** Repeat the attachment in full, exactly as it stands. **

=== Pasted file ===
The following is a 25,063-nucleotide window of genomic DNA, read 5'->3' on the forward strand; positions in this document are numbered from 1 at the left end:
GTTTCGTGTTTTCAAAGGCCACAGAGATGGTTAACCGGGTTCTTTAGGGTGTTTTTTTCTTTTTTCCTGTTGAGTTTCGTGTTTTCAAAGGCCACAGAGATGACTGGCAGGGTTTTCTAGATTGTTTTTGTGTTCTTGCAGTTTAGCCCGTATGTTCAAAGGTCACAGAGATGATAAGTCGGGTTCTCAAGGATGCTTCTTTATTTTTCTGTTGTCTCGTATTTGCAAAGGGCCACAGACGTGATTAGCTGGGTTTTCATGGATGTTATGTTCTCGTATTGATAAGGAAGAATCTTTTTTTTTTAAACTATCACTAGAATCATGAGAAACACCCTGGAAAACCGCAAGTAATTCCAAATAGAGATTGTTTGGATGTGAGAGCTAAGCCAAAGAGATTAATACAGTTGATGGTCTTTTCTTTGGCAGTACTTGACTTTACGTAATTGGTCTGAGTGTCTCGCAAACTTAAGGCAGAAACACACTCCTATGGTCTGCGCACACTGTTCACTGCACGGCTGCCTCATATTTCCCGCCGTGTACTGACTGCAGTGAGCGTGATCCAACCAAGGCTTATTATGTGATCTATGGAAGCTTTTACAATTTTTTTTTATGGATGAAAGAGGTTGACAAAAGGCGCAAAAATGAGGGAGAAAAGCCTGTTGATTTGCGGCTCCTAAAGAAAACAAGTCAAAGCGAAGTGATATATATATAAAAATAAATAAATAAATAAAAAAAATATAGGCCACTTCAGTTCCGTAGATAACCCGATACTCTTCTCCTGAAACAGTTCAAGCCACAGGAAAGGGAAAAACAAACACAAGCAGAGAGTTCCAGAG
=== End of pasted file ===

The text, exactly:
The following is a 25,063-nucleotide window of genomic DNA, read 5'->3' on the forward strand; positions in this document are numbered from 1 at the left end:
GTTTCGTGTTTTCAAAGGCCACAGAGATGGTTAACCGGGTTCTTTAGGGTGTTTTTTTCTTTTTTCCTGTTGAGTTTCGTGTTTTCAAAGGCCACAGAGATGACTGGCAGGGTTTTCTAGATTGTTTTTGTGTTCTTGCAGTTTAGCCCGTATGTTCAAAGGTCACAGAGATGATAAGTCGGGTTCTCAAGGATGCTTCTTTATTTTTCTGTTGTCTCGTATTTGCAAAGGGCCACAGACGTGATTAGCTGGGTTTTCATGGATGTTATGTTCTCGTATTGATAAGGAAGAATCTTTTTTTTTTAAACTATCACTAGAATCATGAGAAACACCCTGGAAAACCGCAAGTAATTCCAAATAGAGATTGTTTGGATGTGAGAGCTAAGCCAAAGAGATTAATACAGTTGATGGTCTTTTCTTTGGCAGTACTTGACTTTACGTAATTGGTCTGAGTGTCTCGCAAACTTAAGGCAGAAACACACTCCTATGGTCTGCGCACACTGTTCACTGCACGGCTGCCTCATATTTCCCGCCGTGTACTGACTGCAGTGAGCGTGATCCAACCAAGGCTTATTATGTGATCTATGGAAGCTTTTACAATTTTTTTTTATGGATGAAAGAGGTTGACAAAAGGCGCAAAAATGAGGGAGAAAAGCCTGTTGATTTGCGGCTCCTAAAGAAAACAAGTCAAAGCGAAGTGATATATATATAAAAATAAATAAATAAATAAAAAAAATATAGGCCACTTCAGTTCCGTAGATAACCCGATACTCTTCTCCTGAAACAGTTCAAGCCACAGGAAAGGGAAAAACAAACACAAGCAGAGAGTTCCAGAG